A BOARD set up to adjudicate on claims by victims of abuse in industrial schools and other institutions has spent more than €900,000 on travel, hotel bills, taxi fares and courier costs.
The average award from the Residential Institutions Redress Board is €63,210, with some former residents getting just a few thousand euros in damages.
By the time all 13,743 cases are dealt with by the board, it is expected the final bill to the taxpayer will have come to €1.1bn.
According to a breakdown of costs from the Redress Board, more than €622,000 has been spent on "travel and subsistence" since its inception.
Further hotel room hire costs of €131,692 have also been recorded, while taxi and courier services have set the taxpayer back €187,568.
Fees for board members have cost a massive €8.59m, according to accounts from the Redress Board, whilst administrative salaries have come to €8.63m.
The cost of an advertising campaign to ensure all victims came forward was €899,367, and even postage ended up costing more than €500,000.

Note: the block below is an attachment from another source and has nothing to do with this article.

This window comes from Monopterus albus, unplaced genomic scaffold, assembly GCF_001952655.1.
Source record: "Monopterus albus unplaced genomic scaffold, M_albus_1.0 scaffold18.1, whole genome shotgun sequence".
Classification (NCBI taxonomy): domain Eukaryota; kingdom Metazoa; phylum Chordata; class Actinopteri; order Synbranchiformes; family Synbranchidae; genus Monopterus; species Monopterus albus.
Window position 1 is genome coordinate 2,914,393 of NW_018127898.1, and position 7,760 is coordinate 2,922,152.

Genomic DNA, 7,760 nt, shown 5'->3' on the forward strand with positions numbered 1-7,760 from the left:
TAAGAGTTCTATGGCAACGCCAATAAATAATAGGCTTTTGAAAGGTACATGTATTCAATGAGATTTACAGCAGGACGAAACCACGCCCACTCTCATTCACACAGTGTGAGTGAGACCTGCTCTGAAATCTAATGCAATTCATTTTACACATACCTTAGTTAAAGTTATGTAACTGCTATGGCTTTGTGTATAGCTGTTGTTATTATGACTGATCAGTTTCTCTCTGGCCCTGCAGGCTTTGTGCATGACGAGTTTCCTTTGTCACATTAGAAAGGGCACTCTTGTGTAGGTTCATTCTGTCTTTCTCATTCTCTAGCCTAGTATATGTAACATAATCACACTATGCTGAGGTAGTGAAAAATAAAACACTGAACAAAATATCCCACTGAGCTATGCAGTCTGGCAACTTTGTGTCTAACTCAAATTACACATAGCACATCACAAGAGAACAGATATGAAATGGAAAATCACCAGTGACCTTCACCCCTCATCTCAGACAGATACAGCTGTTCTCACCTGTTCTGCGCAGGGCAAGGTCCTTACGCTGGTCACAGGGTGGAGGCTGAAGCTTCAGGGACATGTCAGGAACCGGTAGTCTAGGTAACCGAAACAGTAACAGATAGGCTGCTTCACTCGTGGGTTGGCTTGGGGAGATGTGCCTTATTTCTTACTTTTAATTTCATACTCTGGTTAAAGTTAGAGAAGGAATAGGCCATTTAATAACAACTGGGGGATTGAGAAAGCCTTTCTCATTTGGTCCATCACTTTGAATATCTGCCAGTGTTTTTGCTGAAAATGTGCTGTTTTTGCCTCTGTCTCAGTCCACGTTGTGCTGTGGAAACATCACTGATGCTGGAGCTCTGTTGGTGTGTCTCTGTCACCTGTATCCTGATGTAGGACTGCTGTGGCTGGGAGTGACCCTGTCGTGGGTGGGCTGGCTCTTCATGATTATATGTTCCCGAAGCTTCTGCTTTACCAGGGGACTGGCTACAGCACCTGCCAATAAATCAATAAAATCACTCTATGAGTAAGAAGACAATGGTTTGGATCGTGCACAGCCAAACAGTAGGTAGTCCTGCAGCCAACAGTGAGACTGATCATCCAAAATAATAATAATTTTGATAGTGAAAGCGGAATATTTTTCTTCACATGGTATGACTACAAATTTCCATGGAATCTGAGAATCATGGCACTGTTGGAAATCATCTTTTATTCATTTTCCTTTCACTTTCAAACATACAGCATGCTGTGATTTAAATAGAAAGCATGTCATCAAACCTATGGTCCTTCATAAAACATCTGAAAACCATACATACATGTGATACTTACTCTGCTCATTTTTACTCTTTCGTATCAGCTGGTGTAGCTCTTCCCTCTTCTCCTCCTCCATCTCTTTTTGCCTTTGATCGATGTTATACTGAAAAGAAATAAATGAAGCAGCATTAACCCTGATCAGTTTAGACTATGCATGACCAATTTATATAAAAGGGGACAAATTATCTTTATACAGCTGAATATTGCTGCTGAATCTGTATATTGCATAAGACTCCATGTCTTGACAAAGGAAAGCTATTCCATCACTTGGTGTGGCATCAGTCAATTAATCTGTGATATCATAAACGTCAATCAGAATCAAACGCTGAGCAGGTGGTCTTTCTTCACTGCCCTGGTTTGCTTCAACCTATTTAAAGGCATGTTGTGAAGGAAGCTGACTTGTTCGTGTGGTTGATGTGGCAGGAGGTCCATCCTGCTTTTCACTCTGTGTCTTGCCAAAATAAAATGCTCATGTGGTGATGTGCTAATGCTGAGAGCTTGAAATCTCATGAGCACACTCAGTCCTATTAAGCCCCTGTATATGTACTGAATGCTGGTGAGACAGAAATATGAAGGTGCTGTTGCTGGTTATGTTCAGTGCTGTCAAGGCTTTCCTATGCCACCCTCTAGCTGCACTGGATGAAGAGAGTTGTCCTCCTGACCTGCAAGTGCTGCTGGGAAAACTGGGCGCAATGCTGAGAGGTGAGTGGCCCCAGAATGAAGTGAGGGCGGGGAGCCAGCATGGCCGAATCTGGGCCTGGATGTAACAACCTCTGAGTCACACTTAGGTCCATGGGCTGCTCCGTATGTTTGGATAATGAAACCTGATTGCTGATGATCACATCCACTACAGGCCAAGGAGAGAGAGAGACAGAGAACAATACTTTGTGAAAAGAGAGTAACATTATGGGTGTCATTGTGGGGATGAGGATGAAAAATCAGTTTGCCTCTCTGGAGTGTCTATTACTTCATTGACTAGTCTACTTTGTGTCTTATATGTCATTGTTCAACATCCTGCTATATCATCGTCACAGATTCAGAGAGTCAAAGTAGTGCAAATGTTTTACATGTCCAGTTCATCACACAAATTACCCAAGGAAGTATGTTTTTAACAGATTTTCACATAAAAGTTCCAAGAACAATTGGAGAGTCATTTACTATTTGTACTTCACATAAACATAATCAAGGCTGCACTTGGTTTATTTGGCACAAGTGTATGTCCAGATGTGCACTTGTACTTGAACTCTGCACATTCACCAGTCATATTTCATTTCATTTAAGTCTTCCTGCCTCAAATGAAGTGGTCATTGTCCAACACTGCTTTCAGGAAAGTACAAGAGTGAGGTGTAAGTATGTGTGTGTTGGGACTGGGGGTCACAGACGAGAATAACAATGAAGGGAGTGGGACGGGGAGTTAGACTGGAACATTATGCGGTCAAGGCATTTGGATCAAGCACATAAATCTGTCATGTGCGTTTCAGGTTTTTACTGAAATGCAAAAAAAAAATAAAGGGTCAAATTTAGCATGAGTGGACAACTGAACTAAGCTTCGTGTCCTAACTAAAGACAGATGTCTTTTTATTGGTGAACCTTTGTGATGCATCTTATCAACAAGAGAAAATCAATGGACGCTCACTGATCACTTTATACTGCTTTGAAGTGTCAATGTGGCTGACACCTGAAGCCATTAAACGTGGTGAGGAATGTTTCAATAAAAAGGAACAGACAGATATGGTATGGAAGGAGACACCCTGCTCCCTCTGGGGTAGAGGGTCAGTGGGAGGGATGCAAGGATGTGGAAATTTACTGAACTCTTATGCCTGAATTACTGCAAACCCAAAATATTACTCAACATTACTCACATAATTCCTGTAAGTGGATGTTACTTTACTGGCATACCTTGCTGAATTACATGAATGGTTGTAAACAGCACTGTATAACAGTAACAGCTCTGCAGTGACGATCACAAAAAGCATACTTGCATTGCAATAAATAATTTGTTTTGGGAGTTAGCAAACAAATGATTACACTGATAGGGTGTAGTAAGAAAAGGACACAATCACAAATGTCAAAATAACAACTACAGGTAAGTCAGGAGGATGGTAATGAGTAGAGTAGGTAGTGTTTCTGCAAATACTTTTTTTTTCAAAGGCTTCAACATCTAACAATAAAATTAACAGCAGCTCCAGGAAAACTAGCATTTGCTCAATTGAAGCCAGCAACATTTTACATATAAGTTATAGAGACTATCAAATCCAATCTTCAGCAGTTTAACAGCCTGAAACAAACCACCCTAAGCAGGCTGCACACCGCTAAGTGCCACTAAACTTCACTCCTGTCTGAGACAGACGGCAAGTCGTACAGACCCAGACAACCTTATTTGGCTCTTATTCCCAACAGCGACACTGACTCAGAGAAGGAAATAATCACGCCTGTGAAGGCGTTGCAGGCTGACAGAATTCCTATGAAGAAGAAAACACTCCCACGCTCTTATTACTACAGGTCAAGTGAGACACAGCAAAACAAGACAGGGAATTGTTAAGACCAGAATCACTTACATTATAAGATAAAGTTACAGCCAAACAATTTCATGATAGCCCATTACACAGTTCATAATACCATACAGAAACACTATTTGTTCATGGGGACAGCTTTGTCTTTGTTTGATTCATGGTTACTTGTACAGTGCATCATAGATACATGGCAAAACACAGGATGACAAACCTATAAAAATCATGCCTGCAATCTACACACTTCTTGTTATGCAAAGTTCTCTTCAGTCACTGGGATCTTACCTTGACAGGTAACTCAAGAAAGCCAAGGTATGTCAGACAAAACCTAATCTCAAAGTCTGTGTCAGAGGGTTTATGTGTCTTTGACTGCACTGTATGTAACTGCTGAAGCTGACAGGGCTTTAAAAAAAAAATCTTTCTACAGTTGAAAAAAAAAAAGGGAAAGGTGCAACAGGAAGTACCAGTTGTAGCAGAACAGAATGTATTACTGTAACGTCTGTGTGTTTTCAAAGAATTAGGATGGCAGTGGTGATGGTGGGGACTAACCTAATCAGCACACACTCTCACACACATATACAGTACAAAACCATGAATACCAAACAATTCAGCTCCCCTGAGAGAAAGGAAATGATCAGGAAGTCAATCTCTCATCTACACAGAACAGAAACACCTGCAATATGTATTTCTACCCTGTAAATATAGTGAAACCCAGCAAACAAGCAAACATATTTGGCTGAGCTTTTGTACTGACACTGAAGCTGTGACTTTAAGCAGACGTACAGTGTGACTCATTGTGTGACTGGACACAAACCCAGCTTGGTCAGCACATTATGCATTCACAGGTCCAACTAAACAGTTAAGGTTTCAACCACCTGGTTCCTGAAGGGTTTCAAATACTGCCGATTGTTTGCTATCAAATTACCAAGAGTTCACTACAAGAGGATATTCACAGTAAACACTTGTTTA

Vending machine and water supplies at the Redress Board headquarters cost €67,538, according to the details released by the Department of Education.
"The €900,000 spend is a disgrace given the paltry sums paid to people who were abused," said Paddy Doyle, a survivor of one of the institutions.
"People would do well to bear in mind that the average payment made by the Redress Board to survivors of abuse now stands at around €67,000. Much of that €900,000 could have been used to ensure real redress rather than pocket money.
"Bertie Ahern said payments made by the Redress Board would be in line with those made to people
who took 'abuse cases' to court… the payments made to people who have gone to the civil courts is about €350,000."
The department said it expected that the final bill would now exceed the €1bn originally estimated.
"The total paid in Redress Board awards from inception to the end of November is €800,749,870. The total third-party legal costs associated with these awards, and including the costs for those applicants who
took High Court actions,
is €148,506,089," the
department said in a statement.
"At this point, overall anticipated expenditure associated with the Redress Board is estimated at up to €1.1bn. This estimate is tentative given that the board is still in the process of making awards and the level
of awards in these remaining cases may vary substantially."
The average claim hovers around €60,000; just 29 people have been awarded more than €200,000, and the maximum payout to one individual was €300,000.
More than a third of people who were compensated for their time in industrial schools and other institutions were given less than €50,000.
A total of 814 applications were refused or withdrawn, or resulted in no award where the claimants' stories did not appear to stack up or did not relate to the right institutions.